Friday, December 12, 2008

Federal Theology: The Covenant of Grace

In classic federal theology, the covenant of grace is understood in two different ways. For some, it was understood as one of two covenants, such that God's total redemptive purpose included both “the covenant of redemption,” which was formed among the persons of the godhead in eternity and “the covenant of grace” which was principally formed between God and the elect in time. For others, “the covenant of grace” was viewed as a pact among the persons of the Trinity. They said that the eternal covenant of grace had two aspects because it was made (1) with Christ and (2) with the elect in Him. I take the latter view because the former seems to multiply entities beyond necessity.

The covenant of grace was formed in eternity past, but was executed and obeyed in time during Christ’s earthly life. In eternity past, God made a covenant with Christ in which God promised justification and eternal life to those in Him on the basis of His perfect obedience to the law. During Christ’s earthly life (which was His “probationary period,” corresponding to Adam's "probationary period" the garden), Christ kept the law both by positively obeying its commands and by suffering under its curse. His perfect law keeping merited justification and eternal life for all of the elect. His merits purchased redemption for that moment at which the elect would be vitally united to Him through faith. Thus, the covenant of grace was a conditional covenant of works from Christ's perspective. He had to merit its blessings.

Because Christ successfully satisfied God’s law during His time on earth, those who were chosen "in Him," will necessarily be given all the benefits purchased by His merits. Those who are “in Christ” obtain the right to justification even before they are conceived or regenerated. The right to justification is not the same thing as justification itself. But having the right to justification guarantees and requires that God bring each of Christ’s constituents into physical existence (that they be born) and that He bring them into a state of regeneration and faith so that they are able to experience actual justification and eternal life. The right to justification necessarily issues in actual justification. After regeneration and faith, the elect are immediately granted actual justification and eternal life and based on Christ’s righteousness. Thus, the covenant of grace is unconditional from the perspective of the elect. Regeneration, repentance, and faith are not conditions of entering into the covenant of grace or of remaining in the covenant of grace. Rather, they are unconditional blessings of the covenant of grace. This is true, even though repentance and faith are conditions in the covenant of grace in the sense that they are antecedent to subsequent blessings in the covenant. Ex: Faith is not a condition of the covenant of grace, but it is a condition (logically speaking) of justification in the covenant.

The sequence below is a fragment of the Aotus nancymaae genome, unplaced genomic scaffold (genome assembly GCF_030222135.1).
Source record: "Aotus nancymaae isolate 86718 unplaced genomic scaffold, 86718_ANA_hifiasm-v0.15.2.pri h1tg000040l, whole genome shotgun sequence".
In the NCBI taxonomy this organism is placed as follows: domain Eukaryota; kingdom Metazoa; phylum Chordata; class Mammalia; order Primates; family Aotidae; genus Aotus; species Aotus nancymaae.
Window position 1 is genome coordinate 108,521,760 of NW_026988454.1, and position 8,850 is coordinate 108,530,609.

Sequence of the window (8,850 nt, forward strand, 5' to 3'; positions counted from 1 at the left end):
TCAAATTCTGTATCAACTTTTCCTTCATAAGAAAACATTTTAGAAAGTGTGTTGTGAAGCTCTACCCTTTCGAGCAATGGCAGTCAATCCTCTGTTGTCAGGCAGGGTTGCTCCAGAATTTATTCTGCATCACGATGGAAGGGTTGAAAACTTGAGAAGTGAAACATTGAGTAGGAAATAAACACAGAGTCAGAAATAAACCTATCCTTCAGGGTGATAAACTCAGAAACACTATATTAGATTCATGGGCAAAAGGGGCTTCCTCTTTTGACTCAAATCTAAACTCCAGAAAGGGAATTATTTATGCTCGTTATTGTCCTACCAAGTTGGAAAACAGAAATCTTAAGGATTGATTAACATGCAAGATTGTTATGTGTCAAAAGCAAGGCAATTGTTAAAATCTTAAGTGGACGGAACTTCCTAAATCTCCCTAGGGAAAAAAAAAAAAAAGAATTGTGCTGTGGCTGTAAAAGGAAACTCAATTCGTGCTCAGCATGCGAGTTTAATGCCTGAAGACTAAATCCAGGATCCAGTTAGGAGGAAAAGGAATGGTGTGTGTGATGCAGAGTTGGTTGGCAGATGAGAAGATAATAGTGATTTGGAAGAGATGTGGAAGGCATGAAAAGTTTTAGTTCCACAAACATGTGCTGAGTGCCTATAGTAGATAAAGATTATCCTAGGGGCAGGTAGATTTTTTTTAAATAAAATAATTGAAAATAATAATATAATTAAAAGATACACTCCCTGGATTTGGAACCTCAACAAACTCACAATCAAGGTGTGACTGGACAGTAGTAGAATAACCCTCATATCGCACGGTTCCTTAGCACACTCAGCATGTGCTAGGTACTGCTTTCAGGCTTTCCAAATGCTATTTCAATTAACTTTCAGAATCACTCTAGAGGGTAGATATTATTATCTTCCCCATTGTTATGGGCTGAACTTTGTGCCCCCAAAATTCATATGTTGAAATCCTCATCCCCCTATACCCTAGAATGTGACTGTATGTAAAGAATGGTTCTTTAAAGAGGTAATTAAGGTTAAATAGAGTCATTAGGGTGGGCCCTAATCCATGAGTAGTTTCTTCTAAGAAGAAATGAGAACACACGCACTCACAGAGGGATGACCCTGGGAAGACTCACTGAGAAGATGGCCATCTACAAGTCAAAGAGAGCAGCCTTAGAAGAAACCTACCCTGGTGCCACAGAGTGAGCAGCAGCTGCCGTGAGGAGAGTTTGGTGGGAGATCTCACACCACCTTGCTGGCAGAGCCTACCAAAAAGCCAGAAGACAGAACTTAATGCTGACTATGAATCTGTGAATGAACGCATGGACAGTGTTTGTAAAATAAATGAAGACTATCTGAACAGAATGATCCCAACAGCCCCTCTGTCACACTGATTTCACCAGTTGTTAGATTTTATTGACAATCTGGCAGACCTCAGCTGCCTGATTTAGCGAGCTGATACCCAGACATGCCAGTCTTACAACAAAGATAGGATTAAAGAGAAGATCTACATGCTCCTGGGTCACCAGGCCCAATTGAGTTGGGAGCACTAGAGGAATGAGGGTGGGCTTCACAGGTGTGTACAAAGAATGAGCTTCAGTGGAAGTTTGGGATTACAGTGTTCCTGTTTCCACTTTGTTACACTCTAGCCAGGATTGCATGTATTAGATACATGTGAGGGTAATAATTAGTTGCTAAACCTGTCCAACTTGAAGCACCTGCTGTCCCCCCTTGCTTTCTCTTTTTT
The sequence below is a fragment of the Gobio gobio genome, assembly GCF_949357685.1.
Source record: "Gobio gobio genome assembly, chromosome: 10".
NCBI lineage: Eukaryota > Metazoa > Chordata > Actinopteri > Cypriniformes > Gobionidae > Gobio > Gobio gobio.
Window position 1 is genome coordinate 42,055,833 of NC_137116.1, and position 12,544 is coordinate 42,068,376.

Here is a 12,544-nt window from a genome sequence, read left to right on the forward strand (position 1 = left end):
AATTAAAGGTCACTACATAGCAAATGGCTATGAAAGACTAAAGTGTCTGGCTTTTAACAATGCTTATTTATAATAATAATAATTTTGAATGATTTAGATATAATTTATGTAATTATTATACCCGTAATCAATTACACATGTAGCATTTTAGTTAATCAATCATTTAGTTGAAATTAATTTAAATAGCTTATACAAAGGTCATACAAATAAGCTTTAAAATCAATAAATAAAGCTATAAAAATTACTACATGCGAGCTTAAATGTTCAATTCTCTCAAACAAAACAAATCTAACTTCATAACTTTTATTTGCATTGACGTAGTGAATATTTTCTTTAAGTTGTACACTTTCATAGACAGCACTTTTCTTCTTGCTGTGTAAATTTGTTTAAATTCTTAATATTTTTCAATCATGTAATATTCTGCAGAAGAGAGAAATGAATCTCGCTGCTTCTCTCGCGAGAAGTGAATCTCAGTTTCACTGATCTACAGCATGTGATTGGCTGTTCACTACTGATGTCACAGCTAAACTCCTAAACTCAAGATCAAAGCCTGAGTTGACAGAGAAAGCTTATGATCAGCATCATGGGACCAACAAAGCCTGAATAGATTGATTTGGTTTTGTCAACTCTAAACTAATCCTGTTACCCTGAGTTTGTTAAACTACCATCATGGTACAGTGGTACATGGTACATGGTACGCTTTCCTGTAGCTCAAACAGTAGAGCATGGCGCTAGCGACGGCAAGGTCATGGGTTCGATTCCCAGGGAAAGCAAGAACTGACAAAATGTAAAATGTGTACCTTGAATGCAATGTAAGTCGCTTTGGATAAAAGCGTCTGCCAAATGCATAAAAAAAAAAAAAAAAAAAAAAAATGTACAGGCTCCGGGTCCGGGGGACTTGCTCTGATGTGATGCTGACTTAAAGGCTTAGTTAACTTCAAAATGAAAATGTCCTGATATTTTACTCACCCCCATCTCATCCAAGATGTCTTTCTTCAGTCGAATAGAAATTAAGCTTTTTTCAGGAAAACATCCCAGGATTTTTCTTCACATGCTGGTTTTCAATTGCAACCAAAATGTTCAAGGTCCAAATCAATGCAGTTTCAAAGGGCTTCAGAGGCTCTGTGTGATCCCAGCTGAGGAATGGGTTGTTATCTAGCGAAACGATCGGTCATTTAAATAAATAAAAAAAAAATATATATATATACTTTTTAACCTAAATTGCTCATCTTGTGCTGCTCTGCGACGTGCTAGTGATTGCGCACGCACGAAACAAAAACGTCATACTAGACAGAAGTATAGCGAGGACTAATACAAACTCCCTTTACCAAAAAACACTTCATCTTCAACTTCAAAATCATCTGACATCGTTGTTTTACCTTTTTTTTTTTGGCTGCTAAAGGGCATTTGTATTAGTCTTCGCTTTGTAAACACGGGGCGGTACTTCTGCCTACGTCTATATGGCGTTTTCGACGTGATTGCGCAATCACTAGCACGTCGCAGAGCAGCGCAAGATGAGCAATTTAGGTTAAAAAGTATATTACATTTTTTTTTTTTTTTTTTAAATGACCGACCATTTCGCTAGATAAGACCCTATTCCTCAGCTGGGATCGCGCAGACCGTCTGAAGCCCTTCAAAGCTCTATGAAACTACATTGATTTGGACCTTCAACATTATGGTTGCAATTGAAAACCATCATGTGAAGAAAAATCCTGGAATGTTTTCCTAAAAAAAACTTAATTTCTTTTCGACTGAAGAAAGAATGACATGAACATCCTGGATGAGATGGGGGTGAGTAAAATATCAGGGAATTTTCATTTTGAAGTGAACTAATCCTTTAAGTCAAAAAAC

Because all who are united to Christ are blessed with actual justification, which is the right and title to (or, "ownership/possession of") eternal life (objectively), they must also come into the experience and enjoyment of eternal life (subjectively). Only those who are holy can joyfully experience eternal life in Christ. Therefore, God blesses those who are in Christ with increasingly renewed natures, which put off sin and put on good works, such that just as they grow in holiness, they also grow in the joy of knowing Christ. Christ's righteousness purchased not only our ownership of life (justification-objective), but our experience of life (sanctification-subjective) as well! When those “in Christ” die they will enjoy the ultimate blessing of eternal life in heaven, which is the consummate reward of Christ’s perfect righteousness.

2 comments:

  1. Don't confuse God's eternal decrees with a so called Covenant of Grace 2 administrations. Covenant theology has that habit of creating unbiblical terms that cant be proven by scripture and forces the bible to acomodate its self to its defenition causing theological disasters. Producing a covenant of Redemption or of grace that is never spoken in God's word or a covenant of works in Genesis with Adam or misreading a covenant of grace for a covenant of works at Sinai. You must adapt your definitions to the bible not the bible to your definitions.

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  2. The covenant of works and the covenant of grace grow from the soil of careful grammatical historical theological exegesis, though they are never spoken of in God's Word (similar to the Trinity and the Canon). Admittedly, I haven't reproduced that exegesis here, but only the theological synthesis of it. I would point you to John Owen, John Bunyan, Francis Turretin, and other masterful exegetes of the Reformed Tradition in support of this synthesis.

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